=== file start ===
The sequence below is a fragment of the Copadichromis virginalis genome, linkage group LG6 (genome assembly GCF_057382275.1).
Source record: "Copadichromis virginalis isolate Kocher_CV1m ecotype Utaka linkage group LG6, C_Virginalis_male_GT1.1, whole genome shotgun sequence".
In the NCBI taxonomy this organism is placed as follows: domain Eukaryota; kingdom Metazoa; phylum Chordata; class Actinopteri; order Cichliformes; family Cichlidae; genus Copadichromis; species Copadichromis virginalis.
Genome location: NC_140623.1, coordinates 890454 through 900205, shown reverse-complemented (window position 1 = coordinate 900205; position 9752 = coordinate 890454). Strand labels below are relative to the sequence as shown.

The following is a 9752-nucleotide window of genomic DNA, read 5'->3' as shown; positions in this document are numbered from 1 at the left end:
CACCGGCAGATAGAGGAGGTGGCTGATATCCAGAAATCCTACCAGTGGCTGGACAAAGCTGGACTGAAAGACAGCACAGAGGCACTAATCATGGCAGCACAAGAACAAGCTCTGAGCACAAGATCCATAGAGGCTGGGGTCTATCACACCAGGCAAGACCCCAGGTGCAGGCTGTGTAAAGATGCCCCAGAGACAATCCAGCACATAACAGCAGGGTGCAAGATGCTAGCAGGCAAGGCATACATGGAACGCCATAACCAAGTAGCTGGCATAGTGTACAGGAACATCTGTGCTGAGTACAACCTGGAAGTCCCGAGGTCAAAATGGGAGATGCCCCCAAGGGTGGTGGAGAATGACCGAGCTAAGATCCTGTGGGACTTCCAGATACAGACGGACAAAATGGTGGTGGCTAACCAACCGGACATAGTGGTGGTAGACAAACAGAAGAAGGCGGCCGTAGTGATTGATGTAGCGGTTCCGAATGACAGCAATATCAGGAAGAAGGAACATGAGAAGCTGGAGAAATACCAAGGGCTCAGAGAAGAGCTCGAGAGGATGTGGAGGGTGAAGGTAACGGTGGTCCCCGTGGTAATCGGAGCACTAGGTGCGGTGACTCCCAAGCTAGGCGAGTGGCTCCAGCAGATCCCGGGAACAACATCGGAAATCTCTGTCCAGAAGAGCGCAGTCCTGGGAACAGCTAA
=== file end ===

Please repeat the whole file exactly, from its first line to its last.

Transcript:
The sequence below is a fragment of the Copadichromis virginalis genome, linkage group LG6 (genome assembly GCF_057382275.1).
Source record: "Copadichromis virginalis isolate Kocher_CV1m ecotype Utaka linkage group LG6, C_Virginalis_male_GT1.1, whole genome shotgun sequence".
In the NCBI taxonomy this organism is placed as follows: domain Eukaryota; kingdom Metazoa; phylum Chordata; class Actinopteri; order Cichliformes; family Cichlidae; genus Copadichromis; species Copadichromis virginalis.
Genome location: NC_140623.1, coordinates 890454 through 900205, shown reverse-complemented (window position 1 = coordinate 900205; position 9752 = coordinate 890454). Strand labels below are relative to the sequence as shown.

The following is a 9752-nucleotide window of genomic DNA, read 5'->3' as shown; positions in this document are numbered from 1 at the left end:
CACCGGCAGATAGAGGAGGTGGCTGATATCCAGAAATCCTACCAGTGGCTGGACAAAGCTGGACTGAAAGACAGCACAGAGGCACTAATCATGGCAGCACAAGAACAAGCTCTGAGCACAAGATCCATAGAGGCTGGGGTCTATCACACCAGGCAAGACCCCAGGTGCAGGCTGTGTAAAGATGCCCCAGAGACAATCCAGCACATAACAGCAGGGTGCAAGATGCTAGCAGGCAAGGCATACATGGAACGCCATAACCAAGTAGCTGGCATAGTGTACAGGAACATCTGTGCTGAGTACAACCTGGAAGTCCCGAGGTCAAAATGGGAGATGCCCCCAAGGGTGGTGGAGAATGACCGAGCTAAGATCCTGTGGGACTTCCAGATACAGACGGACAAAATGGTGGTGGCTAACCAACCGGACATAGTGGTGGTAGACAAACAGAAGAAGGCGGCCGTAGTGATTGATGTAGCGGTTCCGAATGACAGCAATATCAGGAAGAAGGAACATGAGAAGCTGGAGAAATACCAAGGGCTCAGAGAAGAGCTCGAGAGGATGTGGAGGGTGAAGGTAACGGTGGTCCCCGTGGTAATCGGAGCACTAGGTGCGGTGACTCCCAAGCTAGGCGAGTGGCTCCAGCAGATCCCGGGAACAACATCGGAAATCTCTGTCCAGAAGAGCGCAGTCCTGGGAACAGCTAA